A special black walnut nutcracker is needed when cracking walnuts to separate the meat from the shell, check out the manufacturers' nutcracker guide available to buy or even build your own.
La Torre Nutcracker.
PHOTO: MOTHER EARTH NEWS STAFF
When you're dealing with black walnuts, you need a special tool to separate the meat from the chaff.
When it comes to black walnuts, getting to the meat of the matter is easier said than done. Even veterans of autumn's first-frost foraging campaigns occasionally surrender to the sheer toughness of the walnut's wrinkled shell, after having gone to the considerable trouble of husking and cleaning the harvest.
But true walnut lovers will find a way. Some even resort to crushing the shells in a vise or pulverizing them with a sledgehammer. Of course, such direct methods often demolish both the shell and the meat.
So, in time for the nut-happy holiday cooking season, we've located and tested a half-dozen tough-nut crackers, including two you can make yourself — one based on the steel model sold by Kenneth Hyatt, and the other developed by contributor Bob La Torre. Properly used, all six devices will split stubborn shells, though some do better than others. But before you get cracking, heed this word of warning: Nuts can fracture with a force that sends fragments flying. So please, wear safety glasses.
Contributor: Bob La Torre, Arlington, Washington
Cost: Your time. Build your own nutcracker.
This is a homemade model designed by a cost-conscious MOTHER reader. He built it for the awesome task of cracking 50 pounds of walnuts, then passed the idea on for publication. The diagram on page 56 of MOTHER EARTH NEWS NO. 102 shows how Bob put his project together, using pieces of knot-free fir 2 by 4. If you're a black-walnut fan, we'd suggest using hardwood — cut to the same approximate dimensions — and fastening the back to the base with No. 12 screws and glue. Note that the door hinge is bolted to the upright, and a fourth bolt's been added. When trimming the handle, be sure to cut a slight bevel in its hinge end to allow it full downward movement. If you discover that the bored cups are becoming too indented, try slipping a 3/8 inch flat washer into each one.
Manufacturer: Blockbusters, Ukiah, CA
The most attractive of all the nutcrackers, the Wisecracker works on an old principle: Force = Mass X Acceleration. A 6-ounce oak mallet provides the mass, and you supply the acceleration. A heavy brass cup set into a 4 inch hardwood cube contains the force of the blow and the fragments of shell'. Frankly, we're not certain that the Wisecracker was meant to take on black walnuts, but it does a fine job on most every other nut, including small-shelled varieties, which can be rapped with the brass tip on the mallet handle.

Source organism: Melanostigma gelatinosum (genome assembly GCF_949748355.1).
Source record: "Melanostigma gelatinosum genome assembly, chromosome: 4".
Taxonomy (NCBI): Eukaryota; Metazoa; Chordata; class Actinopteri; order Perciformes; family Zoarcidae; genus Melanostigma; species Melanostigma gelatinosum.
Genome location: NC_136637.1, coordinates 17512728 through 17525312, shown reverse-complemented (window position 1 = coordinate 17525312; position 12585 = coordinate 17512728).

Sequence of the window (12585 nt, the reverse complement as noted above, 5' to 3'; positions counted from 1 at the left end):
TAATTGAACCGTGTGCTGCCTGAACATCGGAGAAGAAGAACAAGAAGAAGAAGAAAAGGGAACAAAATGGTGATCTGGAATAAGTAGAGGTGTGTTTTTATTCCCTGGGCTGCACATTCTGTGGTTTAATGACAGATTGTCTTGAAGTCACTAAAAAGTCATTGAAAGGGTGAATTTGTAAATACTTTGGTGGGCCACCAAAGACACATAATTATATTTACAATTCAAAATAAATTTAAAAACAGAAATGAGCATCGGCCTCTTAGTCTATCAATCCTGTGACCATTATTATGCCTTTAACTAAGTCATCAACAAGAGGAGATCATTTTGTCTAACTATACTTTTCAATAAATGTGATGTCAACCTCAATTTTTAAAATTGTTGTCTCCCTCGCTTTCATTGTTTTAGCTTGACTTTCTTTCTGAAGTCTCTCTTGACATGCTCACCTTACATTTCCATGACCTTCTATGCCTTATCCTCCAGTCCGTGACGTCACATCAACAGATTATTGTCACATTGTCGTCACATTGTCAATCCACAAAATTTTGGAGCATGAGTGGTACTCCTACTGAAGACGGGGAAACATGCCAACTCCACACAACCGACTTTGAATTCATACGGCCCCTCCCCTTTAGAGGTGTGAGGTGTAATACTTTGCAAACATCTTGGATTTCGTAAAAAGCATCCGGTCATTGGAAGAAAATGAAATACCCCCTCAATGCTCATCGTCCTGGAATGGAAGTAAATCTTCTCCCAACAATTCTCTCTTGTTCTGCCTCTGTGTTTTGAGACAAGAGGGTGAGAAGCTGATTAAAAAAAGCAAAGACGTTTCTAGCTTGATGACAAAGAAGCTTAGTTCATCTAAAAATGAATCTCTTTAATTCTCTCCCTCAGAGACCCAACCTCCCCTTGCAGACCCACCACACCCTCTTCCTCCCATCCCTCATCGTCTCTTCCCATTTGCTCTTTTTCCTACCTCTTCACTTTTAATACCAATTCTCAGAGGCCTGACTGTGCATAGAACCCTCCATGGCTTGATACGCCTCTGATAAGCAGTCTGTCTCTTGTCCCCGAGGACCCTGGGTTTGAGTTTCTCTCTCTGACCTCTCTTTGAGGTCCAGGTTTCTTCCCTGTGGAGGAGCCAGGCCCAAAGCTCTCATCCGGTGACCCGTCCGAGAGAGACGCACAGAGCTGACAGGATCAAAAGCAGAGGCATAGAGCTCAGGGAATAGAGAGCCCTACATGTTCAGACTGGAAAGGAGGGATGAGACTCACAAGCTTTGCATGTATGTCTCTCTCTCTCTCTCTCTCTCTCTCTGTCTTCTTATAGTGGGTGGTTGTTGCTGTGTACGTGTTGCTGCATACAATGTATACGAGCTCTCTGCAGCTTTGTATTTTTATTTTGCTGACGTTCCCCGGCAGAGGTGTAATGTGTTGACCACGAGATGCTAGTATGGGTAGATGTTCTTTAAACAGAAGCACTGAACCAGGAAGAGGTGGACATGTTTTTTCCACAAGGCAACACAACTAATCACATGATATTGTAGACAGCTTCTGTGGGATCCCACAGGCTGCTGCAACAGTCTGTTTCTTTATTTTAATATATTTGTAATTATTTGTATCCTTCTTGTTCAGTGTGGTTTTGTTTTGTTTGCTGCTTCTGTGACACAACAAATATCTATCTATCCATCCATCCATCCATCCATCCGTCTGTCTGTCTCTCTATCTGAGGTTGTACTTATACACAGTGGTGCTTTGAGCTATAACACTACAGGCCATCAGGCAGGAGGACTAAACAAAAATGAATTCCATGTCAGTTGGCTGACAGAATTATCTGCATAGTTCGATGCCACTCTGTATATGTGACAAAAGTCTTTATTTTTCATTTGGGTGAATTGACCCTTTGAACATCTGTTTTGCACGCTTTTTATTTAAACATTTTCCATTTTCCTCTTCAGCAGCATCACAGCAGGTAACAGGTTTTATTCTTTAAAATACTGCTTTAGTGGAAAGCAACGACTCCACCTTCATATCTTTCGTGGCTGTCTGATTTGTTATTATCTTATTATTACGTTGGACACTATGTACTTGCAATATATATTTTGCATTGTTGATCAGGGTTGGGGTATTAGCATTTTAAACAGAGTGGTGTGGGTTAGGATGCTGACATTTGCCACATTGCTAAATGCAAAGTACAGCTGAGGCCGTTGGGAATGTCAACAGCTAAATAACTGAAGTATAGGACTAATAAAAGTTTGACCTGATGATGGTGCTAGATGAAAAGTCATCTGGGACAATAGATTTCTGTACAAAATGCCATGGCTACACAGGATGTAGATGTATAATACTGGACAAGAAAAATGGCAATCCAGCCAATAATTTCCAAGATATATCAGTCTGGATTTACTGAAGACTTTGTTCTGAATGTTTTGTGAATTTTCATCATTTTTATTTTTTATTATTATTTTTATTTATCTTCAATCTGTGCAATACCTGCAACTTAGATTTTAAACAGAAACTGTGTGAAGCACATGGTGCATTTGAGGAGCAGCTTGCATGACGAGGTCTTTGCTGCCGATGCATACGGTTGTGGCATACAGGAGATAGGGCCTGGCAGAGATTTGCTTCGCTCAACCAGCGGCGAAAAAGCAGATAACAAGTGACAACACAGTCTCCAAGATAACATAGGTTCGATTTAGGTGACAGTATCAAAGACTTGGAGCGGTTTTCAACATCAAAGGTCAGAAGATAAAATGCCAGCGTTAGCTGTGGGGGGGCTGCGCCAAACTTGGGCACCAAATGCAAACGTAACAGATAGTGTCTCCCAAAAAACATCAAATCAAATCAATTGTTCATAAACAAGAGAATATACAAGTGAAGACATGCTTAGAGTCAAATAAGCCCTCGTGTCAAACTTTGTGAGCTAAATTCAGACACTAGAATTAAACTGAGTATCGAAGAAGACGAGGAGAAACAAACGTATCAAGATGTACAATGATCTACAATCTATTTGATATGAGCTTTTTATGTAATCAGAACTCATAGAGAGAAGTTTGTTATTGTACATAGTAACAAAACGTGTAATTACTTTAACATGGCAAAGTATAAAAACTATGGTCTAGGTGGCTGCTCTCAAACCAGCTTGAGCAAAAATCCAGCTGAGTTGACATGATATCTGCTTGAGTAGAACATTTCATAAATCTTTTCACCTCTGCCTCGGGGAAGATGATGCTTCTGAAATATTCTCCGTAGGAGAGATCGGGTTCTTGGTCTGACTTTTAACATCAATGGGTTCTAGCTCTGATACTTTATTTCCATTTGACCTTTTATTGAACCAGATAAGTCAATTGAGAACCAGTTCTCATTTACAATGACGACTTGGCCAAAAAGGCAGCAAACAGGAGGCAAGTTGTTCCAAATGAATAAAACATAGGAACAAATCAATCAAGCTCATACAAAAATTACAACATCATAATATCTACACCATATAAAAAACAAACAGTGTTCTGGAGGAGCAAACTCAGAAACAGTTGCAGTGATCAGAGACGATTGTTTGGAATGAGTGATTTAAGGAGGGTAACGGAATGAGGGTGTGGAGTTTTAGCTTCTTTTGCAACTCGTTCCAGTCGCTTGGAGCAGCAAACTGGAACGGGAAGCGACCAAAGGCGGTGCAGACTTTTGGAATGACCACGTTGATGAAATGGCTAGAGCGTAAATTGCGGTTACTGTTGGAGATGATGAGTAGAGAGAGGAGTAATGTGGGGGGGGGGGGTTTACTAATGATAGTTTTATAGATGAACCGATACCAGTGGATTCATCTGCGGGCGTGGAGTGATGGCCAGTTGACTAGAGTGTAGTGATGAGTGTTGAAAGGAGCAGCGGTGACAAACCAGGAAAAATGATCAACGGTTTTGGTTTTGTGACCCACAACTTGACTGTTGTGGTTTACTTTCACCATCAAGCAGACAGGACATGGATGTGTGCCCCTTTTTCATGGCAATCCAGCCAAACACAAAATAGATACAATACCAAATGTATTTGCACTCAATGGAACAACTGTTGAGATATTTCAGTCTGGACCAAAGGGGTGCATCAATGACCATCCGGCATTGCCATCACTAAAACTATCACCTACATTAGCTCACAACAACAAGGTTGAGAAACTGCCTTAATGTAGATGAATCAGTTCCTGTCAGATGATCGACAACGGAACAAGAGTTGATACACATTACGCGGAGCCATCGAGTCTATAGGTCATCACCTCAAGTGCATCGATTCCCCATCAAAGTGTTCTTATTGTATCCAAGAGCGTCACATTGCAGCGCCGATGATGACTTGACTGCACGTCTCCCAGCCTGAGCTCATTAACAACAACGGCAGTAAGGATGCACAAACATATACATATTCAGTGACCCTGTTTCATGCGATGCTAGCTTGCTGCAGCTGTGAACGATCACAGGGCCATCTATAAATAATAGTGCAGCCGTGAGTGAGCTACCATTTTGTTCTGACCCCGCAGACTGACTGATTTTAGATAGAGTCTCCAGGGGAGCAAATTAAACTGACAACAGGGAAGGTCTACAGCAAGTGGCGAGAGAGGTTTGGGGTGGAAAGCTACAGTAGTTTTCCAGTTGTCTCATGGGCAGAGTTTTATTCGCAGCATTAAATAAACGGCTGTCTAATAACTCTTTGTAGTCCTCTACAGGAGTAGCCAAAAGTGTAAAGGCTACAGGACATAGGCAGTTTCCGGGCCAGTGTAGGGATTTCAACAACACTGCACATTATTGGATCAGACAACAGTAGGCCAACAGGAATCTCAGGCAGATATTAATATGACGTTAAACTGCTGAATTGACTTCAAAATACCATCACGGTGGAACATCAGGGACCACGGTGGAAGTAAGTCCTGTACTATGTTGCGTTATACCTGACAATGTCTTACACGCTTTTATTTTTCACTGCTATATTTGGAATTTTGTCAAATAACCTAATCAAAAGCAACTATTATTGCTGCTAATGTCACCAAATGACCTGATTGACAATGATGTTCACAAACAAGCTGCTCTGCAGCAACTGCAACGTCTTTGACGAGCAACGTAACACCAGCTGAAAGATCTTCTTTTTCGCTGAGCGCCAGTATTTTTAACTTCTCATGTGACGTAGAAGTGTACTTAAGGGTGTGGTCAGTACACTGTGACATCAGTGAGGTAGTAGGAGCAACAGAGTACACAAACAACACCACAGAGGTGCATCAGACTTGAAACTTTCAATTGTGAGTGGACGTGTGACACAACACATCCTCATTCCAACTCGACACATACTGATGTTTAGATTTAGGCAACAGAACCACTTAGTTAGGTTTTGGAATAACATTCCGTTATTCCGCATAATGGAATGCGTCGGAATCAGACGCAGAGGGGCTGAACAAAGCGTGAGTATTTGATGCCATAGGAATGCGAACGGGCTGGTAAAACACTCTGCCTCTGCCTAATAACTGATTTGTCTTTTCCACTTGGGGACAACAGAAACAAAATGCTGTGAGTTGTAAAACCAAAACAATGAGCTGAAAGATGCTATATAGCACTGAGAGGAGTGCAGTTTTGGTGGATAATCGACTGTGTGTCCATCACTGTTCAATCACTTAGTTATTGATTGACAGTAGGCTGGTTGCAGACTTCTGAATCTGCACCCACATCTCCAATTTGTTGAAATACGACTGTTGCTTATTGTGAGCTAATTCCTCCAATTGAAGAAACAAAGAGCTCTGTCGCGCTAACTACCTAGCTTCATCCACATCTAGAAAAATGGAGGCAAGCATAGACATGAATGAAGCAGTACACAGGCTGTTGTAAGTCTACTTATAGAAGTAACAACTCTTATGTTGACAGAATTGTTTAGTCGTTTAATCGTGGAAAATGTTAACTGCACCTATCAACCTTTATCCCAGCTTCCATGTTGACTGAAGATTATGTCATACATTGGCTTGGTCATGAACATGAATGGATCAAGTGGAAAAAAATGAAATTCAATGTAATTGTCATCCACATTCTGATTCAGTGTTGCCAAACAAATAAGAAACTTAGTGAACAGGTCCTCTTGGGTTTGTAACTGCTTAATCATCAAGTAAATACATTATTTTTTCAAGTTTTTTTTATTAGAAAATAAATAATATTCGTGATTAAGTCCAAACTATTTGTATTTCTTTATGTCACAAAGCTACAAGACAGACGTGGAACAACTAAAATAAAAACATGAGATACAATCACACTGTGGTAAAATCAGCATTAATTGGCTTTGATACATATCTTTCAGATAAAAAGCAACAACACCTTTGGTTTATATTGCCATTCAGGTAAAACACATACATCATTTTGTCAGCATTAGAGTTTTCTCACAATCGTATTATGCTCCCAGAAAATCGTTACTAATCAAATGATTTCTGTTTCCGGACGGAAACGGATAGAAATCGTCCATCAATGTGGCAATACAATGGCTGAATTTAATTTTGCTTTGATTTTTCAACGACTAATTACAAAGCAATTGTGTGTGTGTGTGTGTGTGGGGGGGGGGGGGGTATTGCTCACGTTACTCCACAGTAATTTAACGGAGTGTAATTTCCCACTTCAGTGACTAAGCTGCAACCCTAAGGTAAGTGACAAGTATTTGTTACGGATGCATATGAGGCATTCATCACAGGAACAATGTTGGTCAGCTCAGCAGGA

Manufacturer: J&H Crack-All, Inc., Springfield, OR
If you plan on cracking black walnuts exclusively, the Crack-All may be something of a disappointment. Though the cast-aluminum implement is well built and easy to use, it just didn't deal with the hardest of our local "blacks" consistently or all that successfully. Part of the problem is that the height of the ribbed cracking drum must be perfectly set to do its job, yet the nuts passing beneath it vary in size. On the bright side, the tool is adjustable, comes with a handy hopper, and clamps to the edge of a bench or table. Like the others, it works very well on a variety of less obstinate nuts.
Manufacturer: Kenneth D. Hyatt, Ashland, OH
Cost: $85. Build your own nutcracker.
Ken Hyatt is a black-walnut connoisseur who dedicated a good deal of time to developing a farm-scale walnut huller. With that project successfully behind him, he designed this structural-steel nutcracker for individual use. Its best feature is the adjustable seat, which can be threaded up or down to accept nuts from 1/2 inches to over 2 inches in diameter. The double-jointed pressure lever features a 15 inch handle and is effective and easy to control. The model we tested had a walnut base and pedestal, but other versions are available with common wood ($65), or without the wooden base and handle ($45).
In case you'd like to make your own cracker using Ken's design, we've furnished his plans. Note that there is some minor welding and thread-tapping involved, jobs which may have to be farmed out to a local shop if you're not equipped to handle them. You're free to make changes or substitute parts, but we'll have to warn you: It works pretty well just the way it is!
Manufacturer: Wild Nut Manufacturing Corp.Springfield, MO
A real cast-iron beauty, the Crack'Um is based on the principle of the machinist's arbor press. An 18 inch handle controls a hardened steel rack-and-pinion ram, which allows a jaw opening of 2 inches. Model 201 comes with a hardwood base; Model 200 mounts directly to a counter surface. There's some assembly required, but the instructions are clearly written and illustrated. Once you've mastered control of the unpredictable handle, you'll find this tool is all that it's cracked up to be.
Manufacturer: Potter Walnut Cracker Co. Sapulpa, OK
Distributor: Cumberland General Store, Crossville, TN
If you're serious about nuts, the cast-iron Potter is right up your alley. It retains the flavor of the early Industrial Age, but the compound action of its sturdy pressure lever and cogged slide offers commendable pressure control, and the mechanism quickly adjusts to suit any nut up to about 2 inches across. The jaws have upper and lower cups to accept different varieties, and are surrounded by a sheet metal fragment guard. You'll have to supply the 1 X 8 wooden base, but Potter furnishes the mounting hardware. Some would call this tool overkill; on the other hand, it won't leave even the toughest nut uncracked.